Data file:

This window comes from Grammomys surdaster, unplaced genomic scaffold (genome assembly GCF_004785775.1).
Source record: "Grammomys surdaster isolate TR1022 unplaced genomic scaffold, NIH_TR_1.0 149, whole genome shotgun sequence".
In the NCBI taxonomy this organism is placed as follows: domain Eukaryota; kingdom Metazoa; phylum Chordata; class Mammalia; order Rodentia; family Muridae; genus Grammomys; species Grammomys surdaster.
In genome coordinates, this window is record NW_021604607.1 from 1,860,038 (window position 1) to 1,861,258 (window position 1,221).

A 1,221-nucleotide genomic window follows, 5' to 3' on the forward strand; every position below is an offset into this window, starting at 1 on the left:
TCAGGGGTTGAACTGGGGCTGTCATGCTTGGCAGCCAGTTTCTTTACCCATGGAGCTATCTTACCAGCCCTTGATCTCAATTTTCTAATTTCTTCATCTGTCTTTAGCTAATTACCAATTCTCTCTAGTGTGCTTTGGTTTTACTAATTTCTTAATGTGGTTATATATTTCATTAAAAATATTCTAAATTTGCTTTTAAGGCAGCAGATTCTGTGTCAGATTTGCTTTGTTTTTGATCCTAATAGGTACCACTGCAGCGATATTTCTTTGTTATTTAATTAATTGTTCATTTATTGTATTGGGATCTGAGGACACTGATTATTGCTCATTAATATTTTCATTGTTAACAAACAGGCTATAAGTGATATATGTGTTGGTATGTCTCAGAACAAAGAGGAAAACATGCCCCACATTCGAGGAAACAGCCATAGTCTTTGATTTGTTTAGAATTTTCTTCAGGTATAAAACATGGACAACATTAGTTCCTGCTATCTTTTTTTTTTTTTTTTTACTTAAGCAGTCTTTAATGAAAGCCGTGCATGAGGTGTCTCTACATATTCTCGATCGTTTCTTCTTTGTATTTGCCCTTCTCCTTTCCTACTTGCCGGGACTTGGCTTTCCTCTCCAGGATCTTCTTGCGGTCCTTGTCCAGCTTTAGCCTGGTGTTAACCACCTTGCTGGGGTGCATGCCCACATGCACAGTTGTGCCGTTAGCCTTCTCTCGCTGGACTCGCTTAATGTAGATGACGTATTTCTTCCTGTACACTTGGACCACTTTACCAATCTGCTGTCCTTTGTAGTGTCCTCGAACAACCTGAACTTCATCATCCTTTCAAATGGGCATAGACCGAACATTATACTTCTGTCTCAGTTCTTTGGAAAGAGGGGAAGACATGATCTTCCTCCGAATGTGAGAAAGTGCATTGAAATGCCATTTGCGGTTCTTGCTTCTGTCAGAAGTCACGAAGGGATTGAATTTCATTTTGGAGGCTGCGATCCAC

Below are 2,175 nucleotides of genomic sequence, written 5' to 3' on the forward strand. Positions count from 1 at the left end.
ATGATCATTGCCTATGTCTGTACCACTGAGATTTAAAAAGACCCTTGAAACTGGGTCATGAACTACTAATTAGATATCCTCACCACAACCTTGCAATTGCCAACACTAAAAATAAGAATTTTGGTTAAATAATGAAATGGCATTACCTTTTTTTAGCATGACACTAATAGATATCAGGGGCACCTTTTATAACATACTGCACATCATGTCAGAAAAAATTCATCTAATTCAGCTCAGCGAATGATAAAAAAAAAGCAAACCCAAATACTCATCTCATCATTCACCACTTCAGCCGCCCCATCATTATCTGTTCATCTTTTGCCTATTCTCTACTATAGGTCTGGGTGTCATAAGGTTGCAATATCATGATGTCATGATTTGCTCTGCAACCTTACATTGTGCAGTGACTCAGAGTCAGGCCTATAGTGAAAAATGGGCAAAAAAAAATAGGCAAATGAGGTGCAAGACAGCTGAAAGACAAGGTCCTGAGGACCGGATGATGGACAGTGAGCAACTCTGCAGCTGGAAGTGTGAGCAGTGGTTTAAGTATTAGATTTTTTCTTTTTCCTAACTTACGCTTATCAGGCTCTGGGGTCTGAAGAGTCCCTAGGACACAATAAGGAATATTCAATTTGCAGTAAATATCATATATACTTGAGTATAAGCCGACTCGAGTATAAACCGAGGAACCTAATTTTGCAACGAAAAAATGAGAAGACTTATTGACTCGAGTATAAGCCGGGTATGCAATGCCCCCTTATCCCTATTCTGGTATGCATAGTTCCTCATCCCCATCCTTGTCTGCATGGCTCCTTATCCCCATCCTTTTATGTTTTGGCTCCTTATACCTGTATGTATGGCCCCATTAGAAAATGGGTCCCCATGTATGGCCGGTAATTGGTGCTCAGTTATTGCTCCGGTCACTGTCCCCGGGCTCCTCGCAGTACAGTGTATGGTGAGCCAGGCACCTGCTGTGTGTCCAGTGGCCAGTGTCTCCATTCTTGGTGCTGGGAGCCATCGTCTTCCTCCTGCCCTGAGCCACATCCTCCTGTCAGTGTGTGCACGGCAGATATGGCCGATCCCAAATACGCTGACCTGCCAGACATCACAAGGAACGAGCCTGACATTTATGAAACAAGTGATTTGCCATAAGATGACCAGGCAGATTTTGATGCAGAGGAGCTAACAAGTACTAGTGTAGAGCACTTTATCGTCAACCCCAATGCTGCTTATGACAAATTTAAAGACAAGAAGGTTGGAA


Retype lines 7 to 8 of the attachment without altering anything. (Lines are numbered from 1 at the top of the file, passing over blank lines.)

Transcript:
Below are 2,175 nucleotides of genomic sequence, written 5' to 3' on the forward strand. Positions count from 1 at the left end.
ATGATCATTGCCTATGTCTGTACCACTGAGATTTAAAAAGACCCTTGAAACTGGGTCATGAACTACTAATTAGATATCCTCACCACAACCTTGCAATTGCCAACACTAAAAATAAGAATTTTGGTTAAATAATGAAATGGCATTACCTTTTTTTAGCATGACACTAATAGATATCAGGGGCACCTTTTATAACATACTGCACATCATGTCAGAAAAAATTCATCTAATTCAGCTCAGCGAATGATAAAAAAAAAGCAAACCCAAATACTCATCTCATCATTCACCACTTCAGCCGCCCCATCATTATCTGTTCATCTTTTGCCTATTCTCTACTATAGGTCTGGGTGTCATAAGGTTGCAATATCATGATGTCATGATTTGCTCTGCAACCTTACATTGTGCAGTGACTCAGAGTCAGGCCTATAGTGAAAAATGGGCAAAAAAAAATAGGCAAATGAGGTGCAAGACAGCTGAAAGACAAGGTCCTGAGGACCGGATGATGGACAGTGAGCAACTCTGCAGCTGGAAGTGTGAGCAGTGGTTTAAGTATTAGATTTTTTCTTTTTCCTAACTTACGCTTATCAGGCTCTGGGGTCTGAAGAGTCCCTAGGACACAATAAGGAATATTCAATTTGCAGTAAATATCATATATACTTGAGTATAAGCCGACTCGAGTATAAACCGAGGAACCTAATTTTGCAACGAAAAAATGAGAAGACTTATTGACTCGAGTATAAGCCGGGTATGCAATGCCCCCTTATCCCTATTCTGGTATGCATAGTTCCTCATCCCCATCCTTGTCTGCATGGCTCCTTATCCCCATCCTTTTATGTTTTGGCTCCTTATACCTGTATGTATGGCCCCATTAGAAAATGGGTCCCCATGTATGGCCGGTAATTGGTGCTCAGTTATTGCTCCGGTCACTGTCCCCGGGCTCCTCGCAGTACAGTGTATGGTGAGCCAGGCACCTGCTGTGTGTCCAGTGGCCAGTGTCTCCATTCTTGGTGCTGGGAGCCATCGTCTTCCTCCTGCCCTGAGCCACATCCTCCTGTCAGTGTGTGCACGGCAGATATGGCCGATCCCAAATACGCTGACCTGCCAGACATCACAAGGAACGAGCCTGACATTTATGAAACAAGTGATTTGCCATAAGATGACCAGGCAGATTTTGATGCAGAGGAGCTAACAAGTACTAGTGTAGAGCACTTTATCGTCAACCCCAATGCTGCTTATGACAAATTTAAAGACAAGAAGGTTGGAA